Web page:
Quasi-Optical Millimeter-Wave Accelerating Structure
Department of Energy
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Small Business Information
202008 Yale Station, Suite 100, New Haven, CT, 06520
Socially and Economically Disadvantaged:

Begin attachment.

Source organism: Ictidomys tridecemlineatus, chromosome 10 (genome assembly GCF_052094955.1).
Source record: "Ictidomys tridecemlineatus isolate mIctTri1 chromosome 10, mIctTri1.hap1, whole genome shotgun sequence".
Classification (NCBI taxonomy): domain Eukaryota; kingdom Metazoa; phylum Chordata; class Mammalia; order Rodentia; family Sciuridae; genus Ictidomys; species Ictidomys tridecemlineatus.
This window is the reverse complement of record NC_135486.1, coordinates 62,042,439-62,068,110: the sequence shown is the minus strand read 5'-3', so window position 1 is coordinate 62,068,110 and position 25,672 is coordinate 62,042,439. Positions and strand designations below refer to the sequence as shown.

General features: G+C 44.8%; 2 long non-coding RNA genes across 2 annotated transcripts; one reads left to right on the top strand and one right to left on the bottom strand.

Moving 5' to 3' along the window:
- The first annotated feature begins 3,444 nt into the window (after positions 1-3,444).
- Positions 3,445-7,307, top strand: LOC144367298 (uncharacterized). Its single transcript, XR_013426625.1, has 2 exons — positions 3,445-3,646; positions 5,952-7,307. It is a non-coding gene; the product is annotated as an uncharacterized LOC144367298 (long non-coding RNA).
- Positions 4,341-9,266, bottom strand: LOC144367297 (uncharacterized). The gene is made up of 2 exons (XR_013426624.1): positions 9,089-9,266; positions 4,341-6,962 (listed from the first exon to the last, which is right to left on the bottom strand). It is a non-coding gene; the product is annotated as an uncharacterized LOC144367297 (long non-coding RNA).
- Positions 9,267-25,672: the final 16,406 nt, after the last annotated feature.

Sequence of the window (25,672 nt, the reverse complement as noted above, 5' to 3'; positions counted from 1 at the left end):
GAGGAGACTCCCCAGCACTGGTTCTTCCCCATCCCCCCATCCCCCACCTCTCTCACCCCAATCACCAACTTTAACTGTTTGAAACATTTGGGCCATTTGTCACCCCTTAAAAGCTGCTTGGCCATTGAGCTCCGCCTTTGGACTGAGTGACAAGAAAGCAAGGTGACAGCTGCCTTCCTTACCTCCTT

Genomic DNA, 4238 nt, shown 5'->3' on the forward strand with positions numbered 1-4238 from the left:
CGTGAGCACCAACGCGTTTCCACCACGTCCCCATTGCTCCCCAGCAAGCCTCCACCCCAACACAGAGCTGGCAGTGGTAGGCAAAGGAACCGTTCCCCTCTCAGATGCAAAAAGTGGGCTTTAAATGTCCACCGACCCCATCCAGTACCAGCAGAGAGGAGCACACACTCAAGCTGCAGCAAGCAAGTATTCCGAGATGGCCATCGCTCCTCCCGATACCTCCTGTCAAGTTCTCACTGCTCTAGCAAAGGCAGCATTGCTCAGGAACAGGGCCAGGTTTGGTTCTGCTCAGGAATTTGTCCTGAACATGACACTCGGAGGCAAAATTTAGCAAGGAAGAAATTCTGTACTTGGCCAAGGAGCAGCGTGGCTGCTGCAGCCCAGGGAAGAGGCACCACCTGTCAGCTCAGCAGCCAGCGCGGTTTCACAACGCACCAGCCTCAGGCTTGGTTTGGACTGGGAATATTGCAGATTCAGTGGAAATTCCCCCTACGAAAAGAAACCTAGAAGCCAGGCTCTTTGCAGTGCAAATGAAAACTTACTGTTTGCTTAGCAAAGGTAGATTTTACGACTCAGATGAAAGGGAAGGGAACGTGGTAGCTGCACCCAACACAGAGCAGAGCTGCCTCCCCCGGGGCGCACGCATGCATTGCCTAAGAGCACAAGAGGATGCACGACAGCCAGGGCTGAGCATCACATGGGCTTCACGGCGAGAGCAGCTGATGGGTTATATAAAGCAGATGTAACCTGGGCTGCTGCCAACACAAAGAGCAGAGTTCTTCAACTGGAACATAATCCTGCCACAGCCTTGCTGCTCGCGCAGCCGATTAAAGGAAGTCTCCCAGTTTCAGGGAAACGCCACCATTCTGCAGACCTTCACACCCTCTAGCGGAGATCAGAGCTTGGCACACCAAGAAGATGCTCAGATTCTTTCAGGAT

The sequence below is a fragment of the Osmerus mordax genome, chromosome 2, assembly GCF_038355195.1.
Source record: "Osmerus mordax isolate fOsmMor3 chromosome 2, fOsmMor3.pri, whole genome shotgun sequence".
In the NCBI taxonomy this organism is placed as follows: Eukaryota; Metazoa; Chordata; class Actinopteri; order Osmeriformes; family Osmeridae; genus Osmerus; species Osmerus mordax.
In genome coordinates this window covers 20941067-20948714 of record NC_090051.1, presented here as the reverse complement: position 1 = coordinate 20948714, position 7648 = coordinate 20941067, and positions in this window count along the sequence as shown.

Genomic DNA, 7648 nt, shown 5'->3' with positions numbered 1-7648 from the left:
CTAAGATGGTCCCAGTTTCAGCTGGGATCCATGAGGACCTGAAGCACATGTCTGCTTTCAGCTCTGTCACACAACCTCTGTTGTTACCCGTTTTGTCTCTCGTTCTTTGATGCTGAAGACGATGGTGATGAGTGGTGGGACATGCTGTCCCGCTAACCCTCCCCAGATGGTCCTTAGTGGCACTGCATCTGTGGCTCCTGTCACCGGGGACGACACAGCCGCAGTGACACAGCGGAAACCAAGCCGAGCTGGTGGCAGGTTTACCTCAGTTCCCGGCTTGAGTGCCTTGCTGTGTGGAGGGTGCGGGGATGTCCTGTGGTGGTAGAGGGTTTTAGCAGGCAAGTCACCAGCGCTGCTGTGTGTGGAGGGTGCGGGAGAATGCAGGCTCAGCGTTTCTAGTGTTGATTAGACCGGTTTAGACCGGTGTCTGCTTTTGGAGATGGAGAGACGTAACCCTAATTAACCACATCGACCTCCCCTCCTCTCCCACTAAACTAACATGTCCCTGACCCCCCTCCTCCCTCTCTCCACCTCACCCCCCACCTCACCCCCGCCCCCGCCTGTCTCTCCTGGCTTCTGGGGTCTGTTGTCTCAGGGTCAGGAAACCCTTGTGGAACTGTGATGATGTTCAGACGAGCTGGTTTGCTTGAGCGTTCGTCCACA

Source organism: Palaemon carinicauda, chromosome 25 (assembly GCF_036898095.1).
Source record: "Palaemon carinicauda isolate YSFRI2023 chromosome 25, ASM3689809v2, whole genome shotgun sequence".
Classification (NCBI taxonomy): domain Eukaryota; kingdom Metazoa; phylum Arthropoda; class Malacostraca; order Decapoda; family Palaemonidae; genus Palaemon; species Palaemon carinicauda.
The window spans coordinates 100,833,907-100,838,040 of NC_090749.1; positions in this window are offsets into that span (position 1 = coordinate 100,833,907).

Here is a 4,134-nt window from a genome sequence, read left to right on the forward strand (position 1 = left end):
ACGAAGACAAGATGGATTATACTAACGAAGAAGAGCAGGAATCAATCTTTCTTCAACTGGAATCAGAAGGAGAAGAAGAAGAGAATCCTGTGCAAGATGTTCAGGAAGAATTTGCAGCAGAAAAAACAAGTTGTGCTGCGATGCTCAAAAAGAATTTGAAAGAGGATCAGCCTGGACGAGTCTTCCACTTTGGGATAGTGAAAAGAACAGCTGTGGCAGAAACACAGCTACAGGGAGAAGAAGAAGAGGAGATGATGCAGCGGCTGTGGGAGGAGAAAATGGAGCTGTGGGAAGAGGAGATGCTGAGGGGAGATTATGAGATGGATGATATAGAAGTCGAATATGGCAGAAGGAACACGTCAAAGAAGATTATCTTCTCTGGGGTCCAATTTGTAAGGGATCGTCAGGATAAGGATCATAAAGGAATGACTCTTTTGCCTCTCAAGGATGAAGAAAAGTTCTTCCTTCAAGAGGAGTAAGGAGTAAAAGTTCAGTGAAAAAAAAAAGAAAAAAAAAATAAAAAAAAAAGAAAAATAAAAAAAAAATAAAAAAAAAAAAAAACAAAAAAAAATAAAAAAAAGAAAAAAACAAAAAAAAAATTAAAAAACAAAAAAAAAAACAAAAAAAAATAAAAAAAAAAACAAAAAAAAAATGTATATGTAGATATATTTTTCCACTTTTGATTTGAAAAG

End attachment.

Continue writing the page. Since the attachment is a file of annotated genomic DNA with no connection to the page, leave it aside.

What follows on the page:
Abstract65565 Lasers play an important role in research seeking new mechanisms for high-gradient electron acceleration. This project will develop technology to produce a 90 MeV gyrating electron beam with particles advancing in phase at the laser frequency, executing one cycle each 35 fs. A beam stop with an off-axis channel will transmit a short beam pulse every optical cycle, thereby producing a train of about 30 one pC microbunches for each laser pulse. These bunches can be focused to a few microns width in one transverse direction using a quadrupole and injected into a planar dielectric-lined waveguide where cumulative buildup of wakefields can lead to acceleration gradients approaching 1 GV/m. In Phase I, a practical beam optics arrangement will be devised to direct a gyrating, finite-emittance beam from a laser-based vacuum accelerator, through a beam stop with an off-axis channel, through a quadrupole, and into a planar dielectric-lined waveguide. The arrangement will be optimized for maximum microbunch charge and minimum transverse width in the dielectric-lined waveguide. Commercial Applications And Other Benefits as described by the awardee: Thousands of inexpensive micro-scale wake field generators could be required for a future collider. Micron-scale electron bunches can also be used in plasma-based accelerators and in the generation of intense bursts of sub-harmonic radiation, required in many areas of research.
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